(Jakarta) – Indonesia’s parliament should scrap proposed revisions to its counterterrorism law that are overbroad, vague, and would unjustifiably restrict basic rights, Human Rights Watch said today. The proposed amendments to Law No. 15/2003 on the Eradication of Terrorism would allow Indonesians to be stripped of their citizenship if suspected of traveling abroad to “join wars overseas in order to commit terrorism crimes,” and permit criminal penalties for any “speech, thought, behavior or writings” that could lead to “actions which adversely impact other people/communities.”
The open-ended language of the proposed revisions to the counterterrorism law will facilitate violations of the rights to free expression and nationality.
“The Indonesian government has legitimate concerns about terrorism, but disregarding basic rights will only undermine efforts to address the threat,” said Andreas Harsono, senior Indonesia researcher. “The government has an obligation to ensure that measures to protect public safety meet international standards.”
The Indonesian government initiated efforts to revise its counterterrorism law in 2016 as part of a government response to the January 14, 2016 bomb and gun attacks in central Jakarta that killed seven people, including five attackers allegedly linked to the armed extremist group Islamic State, also known as ISIS. Indonesian President Joko “Jokowi” Widodo said in early July 2017 that he would seek quick approval of the draft counterterrorism law in the wake of the fighting between Philippine security forces and Islamist militants in Marawi City in the Philippines. An unspecified number of Indonesian nationals are among the foreign fighters who have bolstered the militants’ ranks in Marawi. Indonesia shares a porous sea border with the Philippines that security forces in both Indonesia and the Philippines fear may enable an influx of armed Islamists to Indonesia once the fighting in Marawi ends.
Article 12B of the draft law permits the government to annul the citizenship of Indonesian citizens convicted of terrorist acts. It also contains ambiguous phrasing that could grant the security forces extremely broad power to detain and prosecute individuals for terrorism offenses. Article 13A provides for up to 12 years in prison for individuals whose “speeches, thoughts, behaviors or writings” inspire others to “commit violence, anarchy and other actions which adversely impact other people/communities,” without providing any clarification of those terms.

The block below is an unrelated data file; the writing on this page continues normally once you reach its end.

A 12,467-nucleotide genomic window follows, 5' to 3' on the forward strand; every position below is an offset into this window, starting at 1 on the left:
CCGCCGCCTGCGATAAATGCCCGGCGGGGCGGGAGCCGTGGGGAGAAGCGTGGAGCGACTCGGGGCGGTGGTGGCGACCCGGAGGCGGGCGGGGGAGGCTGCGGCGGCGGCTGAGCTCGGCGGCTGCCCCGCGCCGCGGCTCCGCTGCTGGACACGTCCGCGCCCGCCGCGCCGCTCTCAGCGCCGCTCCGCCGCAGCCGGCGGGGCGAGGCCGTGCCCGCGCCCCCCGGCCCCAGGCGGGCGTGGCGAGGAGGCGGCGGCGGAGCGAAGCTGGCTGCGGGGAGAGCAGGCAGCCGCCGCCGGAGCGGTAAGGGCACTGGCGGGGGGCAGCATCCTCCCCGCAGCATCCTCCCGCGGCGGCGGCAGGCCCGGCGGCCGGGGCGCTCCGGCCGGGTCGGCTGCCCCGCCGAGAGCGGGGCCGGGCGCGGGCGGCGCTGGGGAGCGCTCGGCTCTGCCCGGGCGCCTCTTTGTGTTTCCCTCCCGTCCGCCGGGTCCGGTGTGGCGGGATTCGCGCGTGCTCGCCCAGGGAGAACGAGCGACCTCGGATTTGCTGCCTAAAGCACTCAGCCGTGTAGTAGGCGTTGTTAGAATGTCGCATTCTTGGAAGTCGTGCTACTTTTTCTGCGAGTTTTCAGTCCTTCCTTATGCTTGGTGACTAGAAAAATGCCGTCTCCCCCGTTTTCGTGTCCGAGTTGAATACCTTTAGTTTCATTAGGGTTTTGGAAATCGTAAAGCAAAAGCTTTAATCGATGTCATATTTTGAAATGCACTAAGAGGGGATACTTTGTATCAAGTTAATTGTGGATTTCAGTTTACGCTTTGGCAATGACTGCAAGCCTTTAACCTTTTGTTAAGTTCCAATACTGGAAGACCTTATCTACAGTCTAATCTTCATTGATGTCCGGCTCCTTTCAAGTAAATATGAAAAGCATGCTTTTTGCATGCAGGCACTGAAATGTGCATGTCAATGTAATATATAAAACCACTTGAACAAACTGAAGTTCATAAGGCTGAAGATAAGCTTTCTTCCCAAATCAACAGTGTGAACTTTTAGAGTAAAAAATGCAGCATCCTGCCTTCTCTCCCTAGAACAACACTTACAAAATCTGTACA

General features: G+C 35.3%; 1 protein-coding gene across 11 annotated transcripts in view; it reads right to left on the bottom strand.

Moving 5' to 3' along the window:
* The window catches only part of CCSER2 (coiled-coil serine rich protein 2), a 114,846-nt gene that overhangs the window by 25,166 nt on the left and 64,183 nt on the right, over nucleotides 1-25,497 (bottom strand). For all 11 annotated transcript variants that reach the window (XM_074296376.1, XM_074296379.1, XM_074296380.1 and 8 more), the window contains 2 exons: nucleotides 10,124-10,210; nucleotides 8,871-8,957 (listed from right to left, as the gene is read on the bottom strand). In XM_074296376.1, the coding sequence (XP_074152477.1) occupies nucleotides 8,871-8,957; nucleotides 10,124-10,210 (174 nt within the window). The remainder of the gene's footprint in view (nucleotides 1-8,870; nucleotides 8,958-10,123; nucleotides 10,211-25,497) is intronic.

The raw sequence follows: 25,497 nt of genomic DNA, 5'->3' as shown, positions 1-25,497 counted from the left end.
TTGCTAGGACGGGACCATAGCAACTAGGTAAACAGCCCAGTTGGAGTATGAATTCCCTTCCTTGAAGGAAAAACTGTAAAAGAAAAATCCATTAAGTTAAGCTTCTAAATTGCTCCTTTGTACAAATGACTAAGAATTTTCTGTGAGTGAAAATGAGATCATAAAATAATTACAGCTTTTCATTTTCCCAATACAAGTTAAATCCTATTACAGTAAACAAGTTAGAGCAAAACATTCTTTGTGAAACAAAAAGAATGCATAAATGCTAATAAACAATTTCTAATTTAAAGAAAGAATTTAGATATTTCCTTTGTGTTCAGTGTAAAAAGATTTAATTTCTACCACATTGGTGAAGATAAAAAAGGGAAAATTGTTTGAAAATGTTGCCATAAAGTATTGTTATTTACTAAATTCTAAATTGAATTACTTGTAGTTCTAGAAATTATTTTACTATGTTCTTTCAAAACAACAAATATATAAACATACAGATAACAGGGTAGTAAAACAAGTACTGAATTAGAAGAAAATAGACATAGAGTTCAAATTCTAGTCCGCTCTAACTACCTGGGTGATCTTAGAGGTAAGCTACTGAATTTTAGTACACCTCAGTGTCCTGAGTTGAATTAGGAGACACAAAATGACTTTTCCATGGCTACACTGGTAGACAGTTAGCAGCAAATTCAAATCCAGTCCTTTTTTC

Article 6B criminalizes violence or threats of violence against “the environment” without providing any definition or clarification as to the meaning of “the environment.”
Article 43A permits police investigators or prosecutors to detain terrorism suspects in “certain locations” for a maximum period of six months. Members of the 18-member parliamentary working group responsible for the revisions have nicknamed that article “Pasal Guantanamo,” or the “Guantanamo Article,” in reference to the United States military prison at Guantanamo Bay, Cuba, where the US government has arbitrarily detained hundreds of people since 2002, virtually all without charge. The draft is unclear as to whether those “certain locations” will be secret or extremely isolated detention facilities – secret detention facilities greatly increase the risk of torture and ill-treatment of detainees.
The revisions would also allow for longer detention periods for terrorism suspects. The pre-charge detention for terrorism suspects would be extended to 21 days from the one day allowed for suspects accused of non-terrorism offenses under Indonesia’s Criminal Procedure Law. The total length of permissible detention of terrorism suspects from arrest through trial to final appeal would nearly double from the current maximum of 401 days to 781 days.
International law prohibits the arbitrary deprivation of citizenship. The Universal Declaration of Human Rights in article 15 provides that everyone has the right to a nationality and that no one shall be arbitrarily deprived of their nationality. The International Covenant on Civil and Political Rights (ICCPR,) which Indonesia has ratified, states in article 12: “No one shall be arbitrarily deprived of the right to enter his own country.” In 1999, the United Nations Human Rights Committee, the international expert body that interprets the ICCPR, stated that “the scope of ‘his own country’ is broader than the concept ‘country of his nationality,’” and that it would apply to people who have been stripped of their nationality in violation of international law.
Since 2006, the UN General Assembly has repeatedly reaffirmed that respect for human rights and fundamental freedoms are integral to its Global Counter-Terrorism Strategy, and recognized that violations of human rights and erosion of rule of law are conditions “conducive” to terrorism.
“Indonesia has a responsibility to protect its population from terrorist attacks, but the government needs to act in accordance with its international legal obligations,” Harsono said. “Indonesian government concerns about a spillover from the fighting in the Philippines don’t justify overbroad laws that excessively restrict fundamental rights and freedoms.”